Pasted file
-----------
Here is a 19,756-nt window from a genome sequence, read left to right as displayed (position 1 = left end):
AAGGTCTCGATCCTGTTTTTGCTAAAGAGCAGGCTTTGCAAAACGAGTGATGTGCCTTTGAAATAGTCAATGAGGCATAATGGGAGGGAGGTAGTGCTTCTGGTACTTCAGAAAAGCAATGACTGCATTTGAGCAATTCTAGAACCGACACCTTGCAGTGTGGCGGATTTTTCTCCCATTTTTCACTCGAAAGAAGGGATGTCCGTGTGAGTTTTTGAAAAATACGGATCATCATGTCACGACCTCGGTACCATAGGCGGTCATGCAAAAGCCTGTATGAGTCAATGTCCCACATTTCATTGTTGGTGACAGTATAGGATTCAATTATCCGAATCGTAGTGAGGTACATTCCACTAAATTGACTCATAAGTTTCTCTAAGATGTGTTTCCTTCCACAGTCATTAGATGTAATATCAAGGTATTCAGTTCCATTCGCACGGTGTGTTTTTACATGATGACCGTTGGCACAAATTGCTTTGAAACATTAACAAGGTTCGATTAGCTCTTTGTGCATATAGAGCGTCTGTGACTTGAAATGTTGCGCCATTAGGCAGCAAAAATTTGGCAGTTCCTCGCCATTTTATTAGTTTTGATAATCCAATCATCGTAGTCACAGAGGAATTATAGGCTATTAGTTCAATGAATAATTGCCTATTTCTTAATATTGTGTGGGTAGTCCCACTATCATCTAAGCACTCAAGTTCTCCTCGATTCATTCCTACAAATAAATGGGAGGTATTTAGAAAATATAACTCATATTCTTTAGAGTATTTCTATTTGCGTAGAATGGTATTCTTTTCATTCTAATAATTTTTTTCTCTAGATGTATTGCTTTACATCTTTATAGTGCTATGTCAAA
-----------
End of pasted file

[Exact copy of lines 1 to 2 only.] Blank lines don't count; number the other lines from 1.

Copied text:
Here is a 19,756-nt window from a genome sequence, read left to right as displayed (position 1 = left end):
AAGGTCTCGATCCTGTTTTTGCTAAAGAGCAGGCTTTGCAAAACGAGTGATGTGCCTTTGAAATAGTCAATGAGGCATAATGGGAGGGAGGTAGTGCTTCTGGTACTTCAGAAAAGCAATGACTGCATTTGAGCAATTCTAGAACCGACACCTTGCAGTGTGGCGGATTTTTCTCCCATTTTTCACTCGAAAGAAGGGATGTCCGTGTGAGTTTTTGAAAAATACGGATCATCATGTCACGACCTCGGTACCATAGGCGGTCATGCAAAAGCCTGTATGAGTCAATGTCCCACATTTCATTGTTGGTGACAGTATAGGATTCAATTATCCGAATCGTAGTGAGGTACATTCCACTAAATTGACTCATAAGTTTCTCTAAGATGTGTTTCCTTCCACAGTCATTAGATGTAATATCAAGGTATTCAGTTCCATTCGCACGGTGTGTTTTTACATGATGACCGTTGGCACAAATTGCTTTGAAACATTAACAAGGTTCGATTAGCTCTTTGTGCATATAGAGCGTCTGTGACTTGAAATGTTGCGCCATTAGGCAGCAAAAATTTGGCAGTTCCTCGCCATTTTATTAGTTTTGATAATCCAATCATCGTAGTCACAGAGGAATTATAGGCTATTAGTTCAATGAATAATTGCCTATTTCTTAATATTGTGTGGGTAGTCCCACTATCATCTAAGCACTCAAGTTCTCCTCGATTCATTCCTACAAATAAATGGGAGGTATTTAGAAAATATAACTCATATTCTTTAGAGTATTTCTATTTGCGTAGAATGGTATTCTTTTCATTCTAATAATTTTTTTCTCTAGATGTATTGCTTTACATCTTTATAGTGCTATGTCAAA